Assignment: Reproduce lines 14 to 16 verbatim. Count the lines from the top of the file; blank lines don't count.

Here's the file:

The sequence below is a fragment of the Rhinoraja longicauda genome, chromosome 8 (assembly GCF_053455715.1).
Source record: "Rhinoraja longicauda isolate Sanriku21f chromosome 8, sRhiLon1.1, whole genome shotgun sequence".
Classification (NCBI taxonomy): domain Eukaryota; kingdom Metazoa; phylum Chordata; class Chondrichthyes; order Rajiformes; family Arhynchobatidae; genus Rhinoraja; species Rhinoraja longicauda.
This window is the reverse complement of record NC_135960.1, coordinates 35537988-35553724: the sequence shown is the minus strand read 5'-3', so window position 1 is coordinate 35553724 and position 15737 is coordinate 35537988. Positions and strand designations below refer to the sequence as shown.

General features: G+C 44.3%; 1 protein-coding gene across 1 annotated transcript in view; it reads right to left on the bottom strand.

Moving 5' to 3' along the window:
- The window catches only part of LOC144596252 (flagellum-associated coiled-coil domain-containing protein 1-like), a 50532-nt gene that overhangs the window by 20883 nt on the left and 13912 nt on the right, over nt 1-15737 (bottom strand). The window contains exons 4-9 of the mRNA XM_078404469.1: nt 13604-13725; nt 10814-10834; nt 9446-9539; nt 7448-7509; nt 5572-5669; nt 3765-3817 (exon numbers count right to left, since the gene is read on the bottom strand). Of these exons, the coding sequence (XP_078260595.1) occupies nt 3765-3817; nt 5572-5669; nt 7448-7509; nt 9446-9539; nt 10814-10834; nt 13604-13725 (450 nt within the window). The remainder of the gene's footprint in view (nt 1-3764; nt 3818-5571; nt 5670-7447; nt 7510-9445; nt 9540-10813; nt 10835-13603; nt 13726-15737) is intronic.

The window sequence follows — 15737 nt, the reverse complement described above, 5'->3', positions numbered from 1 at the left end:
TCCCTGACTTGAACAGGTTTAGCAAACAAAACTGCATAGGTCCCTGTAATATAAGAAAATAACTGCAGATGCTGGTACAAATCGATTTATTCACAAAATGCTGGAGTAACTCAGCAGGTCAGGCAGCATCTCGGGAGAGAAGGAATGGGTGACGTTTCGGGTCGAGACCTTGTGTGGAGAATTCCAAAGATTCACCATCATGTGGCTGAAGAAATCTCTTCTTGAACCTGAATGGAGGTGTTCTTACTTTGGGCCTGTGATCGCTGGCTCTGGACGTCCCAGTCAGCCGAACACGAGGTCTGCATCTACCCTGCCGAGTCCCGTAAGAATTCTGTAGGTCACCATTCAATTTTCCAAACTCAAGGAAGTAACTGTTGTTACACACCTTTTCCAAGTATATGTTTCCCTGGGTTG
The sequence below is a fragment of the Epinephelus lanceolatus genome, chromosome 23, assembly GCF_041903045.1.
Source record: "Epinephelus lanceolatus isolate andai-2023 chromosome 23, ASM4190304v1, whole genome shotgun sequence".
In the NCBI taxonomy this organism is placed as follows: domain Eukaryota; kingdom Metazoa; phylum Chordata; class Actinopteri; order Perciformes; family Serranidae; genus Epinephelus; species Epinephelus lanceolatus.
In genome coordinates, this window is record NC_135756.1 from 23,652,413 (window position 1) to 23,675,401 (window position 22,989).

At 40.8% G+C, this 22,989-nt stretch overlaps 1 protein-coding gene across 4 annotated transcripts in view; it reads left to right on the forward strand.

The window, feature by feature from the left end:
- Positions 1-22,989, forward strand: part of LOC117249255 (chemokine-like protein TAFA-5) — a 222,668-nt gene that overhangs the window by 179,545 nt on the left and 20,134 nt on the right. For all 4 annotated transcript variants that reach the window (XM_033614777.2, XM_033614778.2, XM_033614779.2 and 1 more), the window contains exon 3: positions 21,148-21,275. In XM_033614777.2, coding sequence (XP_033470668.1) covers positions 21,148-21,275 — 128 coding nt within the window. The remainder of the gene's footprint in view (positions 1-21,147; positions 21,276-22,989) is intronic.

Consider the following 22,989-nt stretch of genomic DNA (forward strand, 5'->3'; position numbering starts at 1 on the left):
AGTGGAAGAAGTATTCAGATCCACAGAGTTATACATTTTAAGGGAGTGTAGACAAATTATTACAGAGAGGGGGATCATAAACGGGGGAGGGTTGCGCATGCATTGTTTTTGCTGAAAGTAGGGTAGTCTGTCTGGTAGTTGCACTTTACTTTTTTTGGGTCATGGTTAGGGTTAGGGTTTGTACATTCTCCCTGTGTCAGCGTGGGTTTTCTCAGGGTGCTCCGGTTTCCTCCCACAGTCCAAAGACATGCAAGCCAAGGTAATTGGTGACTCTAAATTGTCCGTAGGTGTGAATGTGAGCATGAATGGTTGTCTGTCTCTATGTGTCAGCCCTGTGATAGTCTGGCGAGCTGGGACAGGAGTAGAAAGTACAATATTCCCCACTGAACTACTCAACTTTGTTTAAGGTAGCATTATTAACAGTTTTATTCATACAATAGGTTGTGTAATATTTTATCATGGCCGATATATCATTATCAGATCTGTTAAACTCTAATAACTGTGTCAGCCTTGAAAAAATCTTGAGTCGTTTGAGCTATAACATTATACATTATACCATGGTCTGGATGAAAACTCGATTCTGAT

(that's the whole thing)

At 40.8% G+C, this 22,989-nt stretch overlaps 1 protein-coding gene across 4 annotated transcripts in view; it reads left to right on the forward strand.

The window, feature by feature from the left end:
- Positions 1-22,989, forward strand: part of LOC117249255 (chemokine-like protein TAFA-5) — a 222,668-nt gene that overhangs the window by 179,545 nt on the left and 20,134 nt on the right. For all 4 annotated transcript variants that reach the window (XM_033614777.2, XM_033614778.2, XM_033614779.2 and 1 more), the window contains exon 3: positions 21,148-21,275. In XM_033614777.2, coding sequence (XP_033470668.1) covers positions 21,148-21,275 — 128 coding nt within the window. The remainder of the gene's footprint in view (positions 1-21,147; positions 21,276-22,989) is intronic.